The following was presented to the Missouri House of Representatives last month in support of the Walter Cronkite New Voices Act. It has since been passed by the House and has been sent to the state Senate.
Please feel free to contact chapter president Elizabeth Donald at email@example.com if you have any questions or concerns.
Statement in Support of the Walter Cronkite New Voices Act
Emerging Issues Committee
February 1, 2016
The St. Louis Pro Chapter of the Society of Professional Journalists joins the SPJ national office in strongly supporting passage of the Walter Cronkite New Voices Act.
We believe the Act will help college and high school journalists better understand their role in a democratic society as it provides some protection from harmful and unnecessary censorship efforts.
“It is more important than ever that journalists act as independent and unfettered watchdogs on the systems they cover, and this is no less important for student journalists than it is for their older counterparts,” said Elizabeth Donald, chapter president of St. Louis Pro. “These young people will be the future journalists holding our public bodies accountable to their readers. They cannot learn these skills or the judgment to use them wisely if they are muzzled into silence whenever they write something disconcerting to those in power.”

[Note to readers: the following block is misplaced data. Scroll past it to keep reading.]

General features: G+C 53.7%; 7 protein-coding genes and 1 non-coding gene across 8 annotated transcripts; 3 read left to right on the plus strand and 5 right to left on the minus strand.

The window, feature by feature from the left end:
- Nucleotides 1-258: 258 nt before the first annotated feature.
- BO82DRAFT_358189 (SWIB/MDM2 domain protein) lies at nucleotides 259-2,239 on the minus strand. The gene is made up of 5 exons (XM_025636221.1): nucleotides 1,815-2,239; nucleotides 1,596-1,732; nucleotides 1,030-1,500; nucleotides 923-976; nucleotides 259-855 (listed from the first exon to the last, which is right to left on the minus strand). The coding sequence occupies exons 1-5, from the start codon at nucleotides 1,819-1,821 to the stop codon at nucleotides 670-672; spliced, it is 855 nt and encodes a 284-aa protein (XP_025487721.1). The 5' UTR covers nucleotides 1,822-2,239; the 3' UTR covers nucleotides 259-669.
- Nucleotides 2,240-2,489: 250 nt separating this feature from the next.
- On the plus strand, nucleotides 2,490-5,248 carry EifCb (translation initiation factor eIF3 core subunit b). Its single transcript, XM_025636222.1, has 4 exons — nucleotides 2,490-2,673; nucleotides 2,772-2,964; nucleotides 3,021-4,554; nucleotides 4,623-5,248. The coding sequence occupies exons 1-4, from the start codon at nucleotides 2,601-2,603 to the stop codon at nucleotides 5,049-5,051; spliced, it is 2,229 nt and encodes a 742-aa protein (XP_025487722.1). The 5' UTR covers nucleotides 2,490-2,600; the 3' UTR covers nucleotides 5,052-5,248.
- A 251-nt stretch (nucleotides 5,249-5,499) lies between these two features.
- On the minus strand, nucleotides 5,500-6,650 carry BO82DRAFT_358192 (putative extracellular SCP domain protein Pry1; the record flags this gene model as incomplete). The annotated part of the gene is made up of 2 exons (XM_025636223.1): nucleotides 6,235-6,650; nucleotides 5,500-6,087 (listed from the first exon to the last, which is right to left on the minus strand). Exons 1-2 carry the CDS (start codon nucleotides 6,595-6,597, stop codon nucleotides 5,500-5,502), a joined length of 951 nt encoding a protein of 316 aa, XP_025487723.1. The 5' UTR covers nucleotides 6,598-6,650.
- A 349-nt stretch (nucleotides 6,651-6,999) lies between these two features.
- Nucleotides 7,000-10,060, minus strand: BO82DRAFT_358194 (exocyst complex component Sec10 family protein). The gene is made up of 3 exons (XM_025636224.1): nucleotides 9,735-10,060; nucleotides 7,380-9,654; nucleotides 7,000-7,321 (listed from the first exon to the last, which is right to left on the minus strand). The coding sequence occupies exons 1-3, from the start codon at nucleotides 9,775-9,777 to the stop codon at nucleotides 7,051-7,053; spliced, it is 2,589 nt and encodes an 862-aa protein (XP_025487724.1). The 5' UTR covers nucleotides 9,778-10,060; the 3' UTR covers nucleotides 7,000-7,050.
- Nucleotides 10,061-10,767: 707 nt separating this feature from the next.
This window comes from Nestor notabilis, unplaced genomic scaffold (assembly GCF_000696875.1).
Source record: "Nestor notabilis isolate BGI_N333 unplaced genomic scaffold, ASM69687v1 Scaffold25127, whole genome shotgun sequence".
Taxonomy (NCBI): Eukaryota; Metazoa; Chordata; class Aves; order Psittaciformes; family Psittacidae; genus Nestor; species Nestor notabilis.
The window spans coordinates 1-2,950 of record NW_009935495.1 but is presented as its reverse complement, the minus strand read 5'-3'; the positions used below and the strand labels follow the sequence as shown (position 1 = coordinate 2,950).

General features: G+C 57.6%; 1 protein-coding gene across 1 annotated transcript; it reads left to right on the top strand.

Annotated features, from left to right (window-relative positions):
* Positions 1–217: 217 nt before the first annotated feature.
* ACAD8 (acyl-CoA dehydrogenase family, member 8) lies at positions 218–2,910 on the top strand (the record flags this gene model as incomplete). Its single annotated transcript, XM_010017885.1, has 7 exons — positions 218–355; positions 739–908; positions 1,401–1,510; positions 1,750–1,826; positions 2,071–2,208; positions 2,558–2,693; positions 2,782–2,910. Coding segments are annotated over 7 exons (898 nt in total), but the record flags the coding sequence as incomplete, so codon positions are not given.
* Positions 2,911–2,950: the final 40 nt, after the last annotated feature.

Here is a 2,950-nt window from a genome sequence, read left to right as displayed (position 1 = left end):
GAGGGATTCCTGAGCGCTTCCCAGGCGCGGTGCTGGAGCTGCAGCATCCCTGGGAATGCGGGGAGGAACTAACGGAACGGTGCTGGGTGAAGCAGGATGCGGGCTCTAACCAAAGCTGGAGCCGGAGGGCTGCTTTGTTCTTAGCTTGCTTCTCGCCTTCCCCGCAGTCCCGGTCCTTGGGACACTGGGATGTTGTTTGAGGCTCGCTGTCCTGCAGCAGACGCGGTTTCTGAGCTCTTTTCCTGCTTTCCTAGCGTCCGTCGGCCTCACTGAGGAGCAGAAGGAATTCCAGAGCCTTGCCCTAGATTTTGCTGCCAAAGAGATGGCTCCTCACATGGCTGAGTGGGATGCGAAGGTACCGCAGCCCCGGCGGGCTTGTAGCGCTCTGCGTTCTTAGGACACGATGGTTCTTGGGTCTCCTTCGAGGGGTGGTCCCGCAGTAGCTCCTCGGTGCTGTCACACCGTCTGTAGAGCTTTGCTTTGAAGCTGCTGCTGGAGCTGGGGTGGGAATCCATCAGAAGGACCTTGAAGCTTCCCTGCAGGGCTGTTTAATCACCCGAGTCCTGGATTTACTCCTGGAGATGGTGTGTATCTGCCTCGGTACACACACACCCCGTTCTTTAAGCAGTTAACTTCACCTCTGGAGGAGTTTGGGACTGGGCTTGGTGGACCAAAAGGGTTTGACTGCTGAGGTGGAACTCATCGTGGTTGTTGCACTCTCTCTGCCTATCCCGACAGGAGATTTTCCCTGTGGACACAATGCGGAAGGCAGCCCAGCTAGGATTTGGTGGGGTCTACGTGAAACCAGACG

In a press release issued on Jan. 26, 2016, SPJ National President Paul Fletcher said, “Student journalists set the foundation for the future of the profession. They are limited in their ability to do their job as journalists when government officials and administrations weaken their press rights.”
He added, “By passing the New Voices Act, Missouri will set a positive example for student press freedom everywhere. SPJ strongly supports the New Voices bill in Missouri and in every state where there is a New Voices campaign.”
The Society of Professional Journalists is the nation’s most broad-based journalism organization, dedicated to encouraging the free practice of journalism and stimulating high standards of ethical behavior. Founded in 1909 as Sigma Delta Chi, SPJ promotes the free flow of information vital to a well-informed citizenry through the daily work of its nearly 7,500 members; works to inspire and educate current and future journalists through professional development; and protects First Amendment guarantees of freedom of speech and press through its advocacy efforts.